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Are poles poles? - Page 2

post #31 of 53
Quote:
Originally Posted by skier219
You can partially use the straps, by putting them over your forehand. To me, that's the safest compromise if you dont' have breakaway straps.
At first I read that as "forehead." Not helpful, but an interesting image.

Quote:
Another thing to keep in mind -- instead of firm pole plants, you only really need to tap the snow with your pole -- it's more for timing and form. You will really reduce the chance of wrist stress injuries by having gentle pole plants.
It sorta depends. In moguls, I tend to make some pretty firm pole plants from time to time.
post #32 of 53
Quote:
Originally Posted by sjjohnston
It sorta depends. In moguls, I tend to make some pretty firm pole plants from time to time.
I do too. Wish I didn't. Makes the skiing less fluid. If you watch WC bumps, their plants tend to be very quick and aggressively completed, but rarely do they have much "oomph" on them while planted, and even more rarely do they spend any appreciable amount of time in the snow. A "firm" pole plant would just slow them down. The bumps go by so quickly, usually my "firm" plants are the ones where I've screwed up a rhythm change. The pros really use it as a timing tool, just like the rest of us do on the groomed stuff.
post #33 of 53
I have used Goode's interlock system for the past 12 years. I love it. I have the regular and spring gloves.

i do like the thinness of the composite too. For those highspeed 60MPH runs, they have much less wind resistance. Also (mentioned) being bendy, IMO its good. especially on real hardpack, the bendyness allows much less jarring therefore less fatige.
post #34 of 53
Quote:
Originally Posted by ts01
Had always thought this was the case too until last year when someone I skied with said she NEVER wrapped the strap, and in fact removed it from poles, because of hand / thumb injury risk, even if you are using strap correctly. So I stopped using the strap at all and after a few hours it seemed perfectly natural. Was this bit about hand/thumb injuries real or nonsense?
Real. I can now pop one of my thumbs in and out of joint because of the pole staying in my hand in a twisting fall with the strap on. Now, my buddies and I yell "Pole check!" when heading into tight trees and cliff areas, to make sure that no one is wearing their straps. Personally, I'd like to see some pole straps with safety releases. I've seen them, but they look too heavy and inconvenient.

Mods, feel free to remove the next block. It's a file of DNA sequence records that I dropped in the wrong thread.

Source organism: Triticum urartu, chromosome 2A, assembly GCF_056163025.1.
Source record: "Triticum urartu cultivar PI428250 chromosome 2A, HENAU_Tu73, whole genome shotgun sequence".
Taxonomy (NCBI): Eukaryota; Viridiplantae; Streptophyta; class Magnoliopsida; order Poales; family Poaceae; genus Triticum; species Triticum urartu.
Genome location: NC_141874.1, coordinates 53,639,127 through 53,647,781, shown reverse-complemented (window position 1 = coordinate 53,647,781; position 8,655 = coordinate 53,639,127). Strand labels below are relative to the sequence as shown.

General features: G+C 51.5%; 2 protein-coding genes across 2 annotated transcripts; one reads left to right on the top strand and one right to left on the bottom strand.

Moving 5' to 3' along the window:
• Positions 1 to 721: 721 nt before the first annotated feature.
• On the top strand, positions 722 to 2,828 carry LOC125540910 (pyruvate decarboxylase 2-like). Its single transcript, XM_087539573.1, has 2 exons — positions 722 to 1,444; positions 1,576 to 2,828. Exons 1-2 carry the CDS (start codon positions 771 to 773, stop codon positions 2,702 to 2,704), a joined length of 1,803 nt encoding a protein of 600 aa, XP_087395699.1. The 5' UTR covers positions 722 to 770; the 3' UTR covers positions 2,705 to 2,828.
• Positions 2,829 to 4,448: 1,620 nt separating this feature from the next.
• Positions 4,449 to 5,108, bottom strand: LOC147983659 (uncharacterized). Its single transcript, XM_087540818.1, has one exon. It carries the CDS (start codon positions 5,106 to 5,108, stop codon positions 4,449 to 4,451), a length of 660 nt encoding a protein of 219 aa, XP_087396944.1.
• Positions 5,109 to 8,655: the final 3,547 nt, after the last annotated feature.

post #35 of 53
The old allsop shock Absorbers had a releasable strap. Iit simply clipped into the upper grip. Worked great if you can find any!
post #36 of 53
I seem to recall that the old Kerma Equipe Olympic special circa 1988, (the one with the corrective angle that was a bright pink colour!!) had a breakaway strap. Must check in the garage, I 'm sure they're still there.
post #37 of 53
The proper way to hold a pole is with your hand through the strap and then under your thumb before you grip the pole.

Everyone is too concerned about hurting the thumb while falling. It doesn't matter. If the thumb is going to get hurt it will just as easy no matter how you hold it.

Who falls so much anyhow. I've only been down a few times in the past couple of years and that was in deep powder. It's tuff finding poles in deep powder so kep your straps on.
post #38 of 53
Quote:
Originally Posted by Lars
The proper way to hold a pole is with your hand through the strap and then under your thumb before you grip the pole.
Or, with straps flying in the wind, like me.

There is no "right" way to hold a pole, just like there is no "right" way to ski.
Quote:
Everyone is too concerned about hurting the thumb while falling. It doesn't matter. If the thumb is going to get hurt it will just as easy no matter how you hold it.
Yeah, I've hurt my thumb with no strap usage at all.

However, its likely that strap users suffer just as many or more thumb injuries, and they DEFINITELY suffer more shoulder injuries.
Quote:
Who falls so much anyhow. I've only been down a few times in the past couple of years and that was in deep powder. It's tuff finding poles in deep powder so kep your straps on.
Right.

Not falling doesn't imply technical prowess, it implies cautiousness.

Some of us actually like to ski hard and take calculated risks. See ya at the bottom.
-Garrett
post #39 of 53
Quote:
Originally Posted by skier219

Another thing to keep in mind -- instead of firm pole plants, you only really need to tap the snow with your pole -- it's more for timing and form.

Craig
Looks like someone hasn't learned to use their poles yet.
post #40 of 53
Quote:
Originally Posted by cheapseats
Looks like someone hasn't learned to use their poles yet.
Hah, what? That is how poles should be used....

Oh, and I use them as "feelers" in GS turns. And to push myself around. And to smack annoying people.
post #41 of 53
aaaand another pole-tapper.... Why bother with this useless, half-way jester to attempt to do something that needs to be done completely with commitment and conviction?